The reliability of the skin paddle harvested with the fibula flap has been questioned. Strategies to increase reliability have included harvesting a greater length of paddle and septum and trying to predict the location of septal perforators. We have found that using perforator flap techniques and tracing intramuscular perforators when no septal vessels are available, greatly increases reliability of this flap and enhances skin perfusion.
The fibula is a long thin bone that has close proximity to the peroneal artery and venae and can therefore be harvested on a single large pedicle. The length of the bone, consistent blood supply and relative ease of harvest make this donor one of the most useful when osseous reconstruction is required. It has become the workhorse for mandible reconstruction and segmental long bone defects in both the upper and lower extremities.
The head of the fibula does not take part in the knee joint, although it does have an articular surface with the lateral condyle of the tibia. Just distal to the head, the neck is looped by the peroneal nerve. This close relationship with the nerve is significant because any osteotomy in this area can subject the nerve to injury. The shaft of the fibula is palpable laterally, but somewhat protected by the lateral compartment. The shaft has four surfaces, approximating the shape of a square in cross-section. The distal end of the fibula forms the lateral malleolus where the bone articulates medially with the talus. Because the fibula is part of the ankle joint, the distal six centimeters of the fibula are preserved to avoid disruption of the ankle joint. The skin island can be marked on an axis slightly posterior to the axis of the bone. We usually harvest a paddle length close to the entire length of bone we will harvest, to increase the number of perforators and allow for more options to tailor the flap inset. A paddle up to 5 centimeters wide can be closed primarily.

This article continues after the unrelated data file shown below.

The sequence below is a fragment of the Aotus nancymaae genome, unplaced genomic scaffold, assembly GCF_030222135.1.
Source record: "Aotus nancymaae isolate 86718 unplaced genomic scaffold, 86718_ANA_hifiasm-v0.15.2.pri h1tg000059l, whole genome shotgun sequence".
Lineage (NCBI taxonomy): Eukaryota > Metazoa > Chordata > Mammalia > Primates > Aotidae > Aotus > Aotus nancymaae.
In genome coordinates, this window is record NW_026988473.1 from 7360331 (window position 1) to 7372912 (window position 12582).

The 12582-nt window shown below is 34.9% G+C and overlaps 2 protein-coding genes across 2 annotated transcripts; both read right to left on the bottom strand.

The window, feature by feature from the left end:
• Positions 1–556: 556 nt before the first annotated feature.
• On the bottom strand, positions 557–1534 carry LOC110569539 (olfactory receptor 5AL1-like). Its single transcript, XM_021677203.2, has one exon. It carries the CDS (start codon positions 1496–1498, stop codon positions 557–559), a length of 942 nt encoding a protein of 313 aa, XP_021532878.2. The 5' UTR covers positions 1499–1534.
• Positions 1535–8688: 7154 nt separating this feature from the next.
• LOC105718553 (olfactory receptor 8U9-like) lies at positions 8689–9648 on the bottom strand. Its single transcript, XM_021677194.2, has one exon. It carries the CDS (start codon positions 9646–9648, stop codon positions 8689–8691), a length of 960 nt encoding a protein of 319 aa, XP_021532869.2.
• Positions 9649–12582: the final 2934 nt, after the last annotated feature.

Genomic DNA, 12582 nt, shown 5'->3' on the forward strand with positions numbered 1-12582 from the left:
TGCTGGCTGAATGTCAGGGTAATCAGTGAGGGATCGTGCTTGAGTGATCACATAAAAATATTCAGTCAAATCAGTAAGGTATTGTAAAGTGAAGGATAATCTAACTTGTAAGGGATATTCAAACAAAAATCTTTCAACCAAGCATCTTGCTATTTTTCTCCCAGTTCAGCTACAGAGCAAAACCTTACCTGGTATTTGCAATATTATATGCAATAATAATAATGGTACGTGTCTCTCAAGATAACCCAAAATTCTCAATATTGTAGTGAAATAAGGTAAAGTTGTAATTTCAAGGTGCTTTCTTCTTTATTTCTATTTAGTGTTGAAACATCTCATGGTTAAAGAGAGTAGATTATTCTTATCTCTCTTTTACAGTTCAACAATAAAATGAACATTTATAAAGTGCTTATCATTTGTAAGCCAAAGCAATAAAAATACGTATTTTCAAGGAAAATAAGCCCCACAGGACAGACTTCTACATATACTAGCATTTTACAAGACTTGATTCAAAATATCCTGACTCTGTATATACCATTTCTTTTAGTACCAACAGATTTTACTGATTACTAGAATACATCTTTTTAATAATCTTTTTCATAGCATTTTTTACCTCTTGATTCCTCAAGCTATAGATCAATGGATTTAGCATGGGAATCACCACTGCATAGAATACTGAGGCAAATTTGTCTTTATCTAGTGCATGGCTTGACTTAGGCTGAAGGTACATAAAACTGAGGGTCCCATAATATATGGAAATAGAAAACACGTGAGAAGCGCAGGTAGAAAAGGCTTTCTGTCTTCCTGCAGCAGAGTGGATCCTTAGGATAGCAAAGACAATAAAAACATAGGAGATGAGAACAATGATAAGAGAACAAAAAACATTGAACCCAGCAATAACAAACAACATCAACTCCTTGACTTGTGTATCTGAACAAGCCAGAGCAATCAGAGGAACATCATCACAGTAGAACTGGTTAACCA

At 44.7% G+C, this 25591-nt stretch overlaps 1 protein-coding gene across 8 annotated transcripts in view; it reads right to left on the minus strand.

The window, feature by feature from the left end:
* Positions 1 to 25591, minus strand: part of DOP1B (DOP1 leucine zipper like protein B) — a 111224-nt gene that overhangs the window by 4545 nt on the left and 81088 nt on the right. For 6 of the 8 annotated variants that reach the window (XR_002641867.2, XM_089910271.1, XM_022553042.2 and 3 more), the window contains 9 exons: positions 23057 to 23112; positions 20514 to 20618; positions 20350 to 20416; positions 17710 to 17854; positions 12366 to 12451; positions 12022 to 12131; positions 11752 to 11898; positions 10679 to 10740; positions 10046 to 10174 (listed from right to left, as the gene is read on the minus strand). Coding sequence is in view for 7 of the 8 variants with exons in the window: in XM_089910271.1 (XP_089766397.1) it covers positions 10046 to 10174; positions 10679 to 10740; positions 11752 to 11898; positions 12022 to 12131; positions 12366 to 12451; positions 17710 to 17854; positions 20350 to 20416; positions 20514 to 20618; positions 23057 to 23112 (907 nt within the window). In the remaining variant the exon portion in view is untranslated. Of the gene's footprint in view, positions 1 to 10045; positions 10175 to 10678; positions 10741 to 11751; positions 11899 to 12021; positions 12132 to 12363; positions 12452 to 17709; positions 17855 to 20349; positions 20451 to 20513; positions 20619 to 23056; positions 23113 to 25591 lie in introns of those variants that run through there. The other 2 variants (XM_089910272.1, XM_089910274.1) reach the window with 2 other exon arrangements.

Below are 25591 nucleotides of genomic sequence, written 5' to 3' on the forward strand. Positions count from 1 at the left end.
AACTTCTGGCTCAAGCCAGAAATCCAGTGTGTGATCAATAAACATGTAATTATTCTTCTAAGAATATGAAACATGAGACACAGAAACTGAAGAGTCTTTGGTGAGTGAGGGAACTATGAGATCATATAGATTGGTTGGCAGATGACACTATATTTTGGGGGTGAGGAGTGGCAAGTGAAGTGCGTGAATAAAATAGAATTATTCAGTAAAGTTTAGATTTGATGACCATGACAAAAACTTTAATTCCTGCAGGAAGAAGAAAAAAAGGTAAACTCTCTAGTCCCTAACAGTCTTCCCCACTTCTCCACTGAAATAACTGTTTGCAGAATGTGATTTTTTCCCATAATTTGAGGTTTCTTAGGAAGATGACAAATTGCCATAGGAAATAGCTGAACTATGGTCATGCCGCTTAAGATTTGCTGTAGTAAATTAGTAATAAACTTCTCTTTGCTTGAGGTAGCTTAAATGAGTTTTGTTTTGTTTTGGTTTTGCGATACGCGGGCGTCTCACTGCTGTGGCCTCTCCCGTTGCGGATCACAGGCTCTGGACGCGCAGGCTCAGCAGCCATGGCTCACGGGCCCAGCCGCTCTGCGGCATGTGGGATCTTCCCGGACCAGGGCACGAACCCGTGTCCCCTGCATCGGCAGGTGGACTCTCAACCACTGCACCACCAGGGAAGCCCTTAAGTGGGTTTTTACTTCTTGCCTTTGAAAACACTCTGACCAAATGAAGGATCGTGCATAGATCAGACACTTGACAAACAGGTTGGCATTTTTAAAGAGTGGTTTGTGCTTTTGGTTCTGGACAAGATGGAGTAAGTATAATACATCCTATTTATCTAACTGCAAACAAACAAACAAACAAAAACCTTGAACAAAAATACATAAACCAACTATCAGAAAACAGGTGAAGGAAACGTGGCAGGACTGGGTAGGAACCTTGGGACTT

Muscular and vascular anatomy of the lower leg. The peroneal artery supplies the fibular flap and perforators to the overlying skin. It lies deep to the fibula.
The peroneal artery is closely positioned to the fibula. The artery arises from the tibioperoneal trunk, distal to the takeoff of the anterior tibial artery (seen in the illustration below perforating the interosseous membrane). The peroneal artery sends perforators laterally to the skin of the lower leg, sometimes in a septocutaneous fashion via the lateral intermuscular septum, but often with muscular perforators. The length of the pedicle is usually short, but can be increased substantially by dissecting the peroneal artery and its venae from the fibula and using the distal bone for reconstruction.
Vascular relationships of the fibula. The peroneal artery leaves the tibio-peroneal trunk just below the take off of the anterior tibial artery. The peroneal artery hugs the fibula deep to its surface and posterior to the interosseus membrane.